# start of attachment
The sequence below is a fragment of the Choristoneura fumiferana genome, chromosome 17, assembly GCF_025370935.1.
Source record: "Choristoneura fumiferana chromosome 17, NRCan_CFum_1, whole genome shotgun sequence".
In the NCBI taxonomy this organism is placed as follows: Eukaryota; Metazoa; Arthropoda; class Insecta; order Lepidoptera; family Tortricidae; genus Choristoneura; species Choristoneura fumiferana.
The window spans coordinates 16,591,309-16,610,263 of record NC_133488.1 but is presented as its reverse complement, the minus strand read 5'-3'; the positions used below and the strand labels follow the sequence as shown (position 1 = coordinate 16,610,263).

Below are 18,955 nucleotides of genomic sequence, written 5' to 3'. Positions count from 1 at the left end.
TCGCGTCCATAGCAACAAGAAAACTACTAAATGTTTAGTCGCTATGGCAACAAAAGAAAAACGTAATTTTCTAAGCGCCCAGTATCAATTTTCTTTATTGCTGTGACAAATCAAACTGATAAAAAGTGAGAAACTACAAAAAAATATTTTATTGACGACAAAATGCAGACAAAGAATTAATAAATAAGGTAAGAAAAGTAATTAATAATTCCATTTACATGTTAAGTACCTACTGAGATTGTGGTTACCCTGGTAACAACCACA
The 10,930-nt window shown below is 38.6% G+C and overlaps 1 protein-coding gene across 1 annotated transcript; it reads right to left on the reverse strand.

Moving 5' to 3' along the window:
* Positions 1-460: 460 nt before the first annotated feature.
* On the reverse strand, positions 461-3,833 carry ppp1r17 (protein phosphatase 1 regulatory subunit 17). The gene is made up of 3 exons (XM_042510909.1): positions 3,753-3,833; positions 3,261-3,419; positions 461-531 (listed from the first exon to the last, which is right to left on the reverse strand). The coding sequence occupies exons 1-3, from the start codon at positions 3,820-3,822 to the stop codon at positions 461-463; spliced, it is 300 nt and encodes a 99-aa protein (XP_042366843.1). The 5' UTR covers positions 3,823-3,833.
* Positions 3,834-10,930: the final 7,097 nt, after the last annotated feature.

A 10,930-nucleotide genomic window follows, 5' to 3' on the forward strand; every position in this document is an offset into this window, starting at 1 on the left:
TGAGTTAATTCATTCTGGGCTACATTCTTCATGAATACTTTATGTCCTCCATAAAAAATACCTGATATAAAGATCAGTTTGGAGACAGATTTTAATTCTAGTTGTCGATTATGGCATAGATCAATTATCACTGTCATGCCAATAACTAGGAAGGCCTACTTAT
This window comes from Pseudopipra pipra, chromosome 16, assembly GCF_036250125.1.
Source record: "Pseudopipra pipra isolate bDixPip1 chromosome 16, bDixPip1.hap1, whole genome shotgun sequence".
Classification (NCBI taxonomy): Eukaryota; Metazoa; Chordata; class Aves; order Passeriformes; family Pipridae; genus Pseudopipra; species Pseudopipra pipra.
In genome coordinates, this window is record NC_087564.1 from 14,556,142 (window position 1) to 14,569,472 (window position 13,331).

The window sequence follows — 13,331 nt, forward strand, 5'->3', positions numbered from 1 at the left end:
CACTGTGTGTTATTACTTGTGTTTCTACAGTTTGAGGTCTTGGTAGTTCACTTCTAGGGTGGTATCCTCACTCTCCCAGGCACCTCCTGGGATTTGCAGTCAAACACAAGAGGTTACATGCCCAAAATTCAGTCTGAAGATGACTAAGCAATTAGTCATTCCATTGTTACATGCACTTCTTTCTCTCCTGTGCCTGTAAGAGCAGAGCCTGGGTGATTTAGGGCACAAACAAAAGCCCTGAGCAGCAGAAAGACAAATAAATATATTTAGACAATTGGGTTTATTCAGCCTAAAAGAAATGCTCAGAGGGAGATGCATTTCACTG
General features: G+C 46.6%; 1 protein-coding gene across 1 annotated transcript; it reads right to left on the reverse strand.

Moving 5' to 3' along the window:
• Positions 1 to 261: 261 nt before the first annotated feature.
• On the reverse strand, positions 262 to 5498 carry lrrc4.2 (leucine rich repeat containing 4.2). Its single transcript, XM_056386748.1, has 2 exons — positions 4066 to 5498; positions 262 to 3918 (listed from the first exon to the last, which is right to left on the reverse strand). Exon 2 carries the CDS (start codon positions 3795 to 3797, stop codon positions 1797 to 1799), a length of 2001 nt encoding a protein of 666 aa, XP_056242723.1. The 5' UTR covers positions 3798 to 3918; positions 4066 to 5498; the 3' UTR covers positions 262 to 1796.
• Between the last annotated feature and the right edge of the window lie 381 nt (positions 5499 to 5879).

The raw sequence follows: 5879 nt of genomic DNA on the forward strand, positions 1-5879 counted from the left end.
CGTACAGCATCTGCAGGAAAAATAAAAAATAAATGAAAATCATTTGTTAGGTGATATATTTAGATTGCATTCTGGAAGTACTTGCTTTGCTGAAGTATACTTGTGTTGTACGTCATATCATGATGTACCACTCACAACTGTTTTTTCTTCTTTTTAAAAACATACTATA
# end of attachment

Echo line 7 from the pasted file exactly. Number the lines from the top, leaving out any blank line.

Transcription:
The 10,930-nt window shown below is 38.6% G+C and overlaps 1 protein-coding gene across 1 annotated transcript; it reads right to left on the reverse strand.